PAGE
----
Despite skirting the point, Martin maintains the importance of encounter, which is “not something to dismiss as out of date, tired or stale. . . . And fundamentally, since the desire for ‘encounter’ is a work motivated by the desire for truth and culminating in the desire for welcome, it must be seen as a work of the Holy Spirit.” Yet genuine encounter, rooted in the desire for truth, could hardly occur in the absence of substantive discussion of the claims made by the Church and those who dissent. Martin’s vision of the bridge turns out to be remarkably facile. It’s a call for civility, but the sort ignoring the substance of the issues and asking both sides to affirm what they believe to be false. I have no doubt the book is well-intentioned, but it is startling in its shallowness.

Fr. Martin avoids all discussion of what the Church teaches regarding sexuality, and of the arguments of those who dissent from that teaching, replacing actual encounter with flaccid and abstract interpretations of respect, compassion, and sensitivity. When defining “sensitivity” Martin appeals to Merriam-Webster’s rather than the Church’s own understanding, long-developed and long-argued, of agape, inculturation, the preferential option, human dignity, solidarity, and so on. That is, in asking for encounter, Martin does not ask the Church to do so in the Christian understanding of encounter, which always includes an anticipation of repentance and conversion. Genuine encounter, for the Church, is not just a respectful meeting, not merely a compassionate sharing, not only a sensitive dialogue—it is always an invitation to the path of life. And given real and substantial disagreements about the truths of that path, it is often a confrontation.

The same occurs with Martin’s discussion of respect. Certainly, all persons are owed respect, but what does that mean? According to Martin, it means, first, that the Church must recognize “that the LGBT community exists” and should receive “the same recognition that any community desires and deserves.” Second, respect means “calling a group what it asks to be called,” for everyone “has a right to the name they wish to be called by.” Third, respect means acknowledging that “LGBT Catholics bring unique gifts to the church—both as individuals and as a community.” Finally, respect means fairness in the workplace, not singling out LGBT employees of the Church in ways not enforced against others who are divorced, or cohabitating, or using birth control, or Protestants, or “not being forgiving, or for not being loving,” or violating Church teaching in some other manner.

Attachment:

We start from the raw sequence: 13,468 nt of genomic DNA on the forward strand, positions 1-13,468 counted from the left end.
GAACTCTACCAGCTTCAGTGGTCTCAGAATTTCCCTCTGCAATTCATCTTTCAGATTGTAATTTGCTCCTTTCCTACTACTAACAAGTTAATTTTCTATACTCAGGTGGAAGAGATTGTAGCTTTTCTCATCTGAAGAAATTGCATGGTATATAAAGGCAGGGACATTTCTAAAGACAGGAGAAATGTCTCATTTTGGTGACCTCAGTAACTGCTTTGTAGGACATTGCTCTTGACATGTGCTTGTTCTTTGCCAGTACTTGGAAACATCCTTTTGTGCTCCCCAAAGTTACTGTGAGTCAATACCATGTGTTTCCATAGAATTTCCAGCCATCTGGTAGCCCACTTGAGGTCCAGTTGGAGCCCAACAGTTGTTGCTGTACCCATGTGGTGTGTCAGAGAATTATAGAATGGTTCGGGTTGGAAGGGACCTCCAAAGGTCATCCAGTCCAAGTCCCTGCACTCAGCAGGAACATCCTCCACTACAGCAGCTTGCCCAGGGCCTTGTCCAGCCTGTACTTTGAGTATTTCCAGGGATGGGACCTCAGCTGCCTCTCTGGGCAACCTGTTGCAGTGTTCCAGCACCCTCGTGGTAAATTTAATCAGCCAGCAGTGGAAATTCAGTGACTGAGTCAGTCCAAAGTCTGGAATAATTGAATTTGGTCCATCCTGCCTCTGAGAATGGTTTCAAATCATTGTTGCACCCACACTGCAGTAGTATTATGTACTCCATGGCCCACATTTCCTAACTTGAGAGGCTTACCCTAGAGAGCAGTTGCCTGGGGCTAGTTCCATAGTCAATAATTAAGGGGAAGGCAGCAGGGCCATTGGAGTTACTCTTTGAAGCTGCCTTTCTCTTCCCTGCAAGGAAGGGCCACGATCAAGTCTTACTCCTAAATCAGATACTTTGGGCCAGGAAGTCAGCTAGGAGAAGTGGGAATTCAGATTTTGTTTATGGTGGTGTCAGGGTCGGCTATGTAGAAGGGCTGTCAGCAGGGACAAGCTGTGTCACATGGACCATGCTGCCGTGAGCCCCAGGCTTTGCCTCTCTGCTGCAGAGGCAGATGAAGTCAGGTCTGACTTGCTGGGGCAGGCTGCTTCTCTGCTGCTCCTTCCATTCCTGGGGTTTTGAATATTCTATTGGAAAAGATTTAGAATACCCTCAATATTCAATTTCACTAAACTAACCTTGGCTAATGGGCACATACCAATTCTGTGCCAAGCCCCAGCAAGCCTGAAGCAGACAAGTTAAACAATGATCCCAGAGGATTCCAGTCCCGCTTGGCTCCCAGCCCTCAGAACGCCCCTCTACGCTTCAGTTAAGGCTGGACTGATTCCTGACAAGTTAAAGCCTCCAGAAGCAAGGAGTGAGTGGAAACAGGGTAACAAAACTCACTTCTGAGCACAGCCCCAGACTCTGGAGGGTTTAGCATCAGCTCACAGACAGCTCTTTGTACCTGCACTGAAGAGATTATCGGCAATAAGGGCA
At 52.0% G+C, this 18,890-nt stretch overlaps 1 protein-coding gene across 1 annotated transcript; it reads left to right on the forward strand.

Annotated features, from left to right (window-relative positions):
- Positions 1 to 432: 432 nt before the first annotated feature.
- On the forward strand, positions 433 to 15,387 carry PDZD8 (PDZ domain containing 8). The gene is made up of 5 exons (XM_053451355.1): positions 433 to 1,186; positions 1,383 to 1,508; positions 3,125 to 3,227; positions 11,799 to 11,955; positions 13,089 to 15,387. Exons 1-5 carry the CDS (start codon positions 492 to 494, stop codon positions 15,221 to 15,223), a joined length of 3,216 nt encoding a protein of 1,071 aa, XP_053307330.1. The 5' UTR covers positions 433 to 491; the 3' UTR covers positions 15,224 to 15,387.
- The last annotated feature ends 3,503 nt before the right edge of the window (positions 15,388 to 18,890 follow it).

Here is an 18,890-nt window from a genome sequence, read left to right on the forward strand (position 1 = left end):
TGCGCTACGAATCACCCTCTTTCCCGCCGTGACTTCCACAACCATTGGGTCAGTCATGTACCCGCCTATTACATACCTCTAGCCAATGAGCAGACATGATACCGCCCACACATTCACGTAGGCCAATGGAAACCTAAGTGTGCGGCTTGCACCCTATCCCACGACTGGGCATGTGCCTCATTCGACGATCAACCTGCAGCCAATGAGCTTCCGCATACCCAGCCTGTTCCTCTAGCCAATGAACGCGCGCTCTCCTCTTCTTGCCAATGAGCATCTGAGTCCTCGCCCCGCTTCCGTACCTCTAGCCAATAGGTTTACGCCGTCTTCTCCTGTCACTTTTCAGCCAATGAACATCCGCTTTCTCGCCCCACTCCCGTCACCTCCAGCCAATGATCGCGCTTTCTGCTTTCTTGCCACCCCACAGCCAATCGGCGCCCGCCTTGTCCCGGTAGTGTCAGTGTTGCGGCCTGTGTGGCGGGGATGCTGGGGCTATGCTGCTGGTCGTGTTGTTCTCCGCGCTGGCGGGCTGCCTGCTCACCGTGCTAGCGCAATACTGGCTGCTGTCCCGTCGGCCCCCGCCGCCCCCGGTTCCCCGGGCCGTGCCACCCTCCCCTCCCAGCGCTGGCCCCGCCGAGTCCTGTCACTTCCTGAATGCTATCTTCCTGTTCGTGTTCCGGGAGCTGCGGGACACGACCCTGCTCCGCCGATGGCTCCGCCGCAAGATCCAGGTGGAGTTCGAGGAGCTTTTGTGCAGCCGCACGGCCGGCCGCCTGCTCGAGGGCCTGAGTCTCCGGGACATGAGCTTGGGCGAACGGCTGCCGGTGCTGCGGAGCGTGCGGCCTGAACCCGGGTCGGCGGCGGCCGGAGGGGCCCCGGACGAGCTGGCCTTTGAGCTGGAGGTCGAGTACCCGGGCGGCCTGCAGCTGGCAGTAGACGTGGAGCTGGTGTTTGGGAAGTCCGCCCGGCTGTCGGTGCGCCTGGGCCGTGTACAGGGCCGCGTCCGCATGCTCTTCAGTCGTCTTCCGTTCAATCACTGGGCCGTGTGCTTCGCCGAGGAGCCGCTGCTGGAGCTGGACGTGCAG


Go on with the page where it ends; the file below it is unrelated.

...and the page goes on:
All of that contains aspects of the truth, but it asks the Church to jettison its understanding of the truth, that is, to lie about itself in the name of respecting the other. Martin is surely right that it is “common courtesy” to call someone by the name he prefers. If a friend wishes not to be called “Timmy” but “Timothy,” we oblige. Similarly, decency require us to avoid racial, ethnic, gender, and sexual terms that might have previously been common but are now rejected. But Martin does not merely ask the Church to refrain from the term “‘homosexual person,’ which seems overly clinical to many,” but also the phrase “‘objectively disordered’ when it comes to describing the homosexual inclination.” Acknowledging that the phrase describes not the person but the orientation, Martin says it is nonetheless “needlessly hurtful” and “needlessly cruel,” as it says “that one of the deepest parts of the person—the part that gives and receives love—is ‘disordered.’”

However off-putting to contemporary norms, this is not optional phrasing. The Church does in fact claim that homosexual acts—as indeed similar acts between heterosexuals—are “acts of grave depravity,” “intrinsically disordered,” “counter to the natural law,” which can never be approved (Catechism 2357). If the acts are disordered, a desire for those acts is also disordered, and objectively so, for they can never be performed or desired in an ordered, virtuous manner. There’s no way to sugarcoat this—it’s a difficult teaching. Many will find it unpalatable. Many will find it false. But it is, nevertheless, what the Church teaches is true. Asking the Church to set aside the phrasing is tantamount to asking the Church to set aside its understanding of the truth.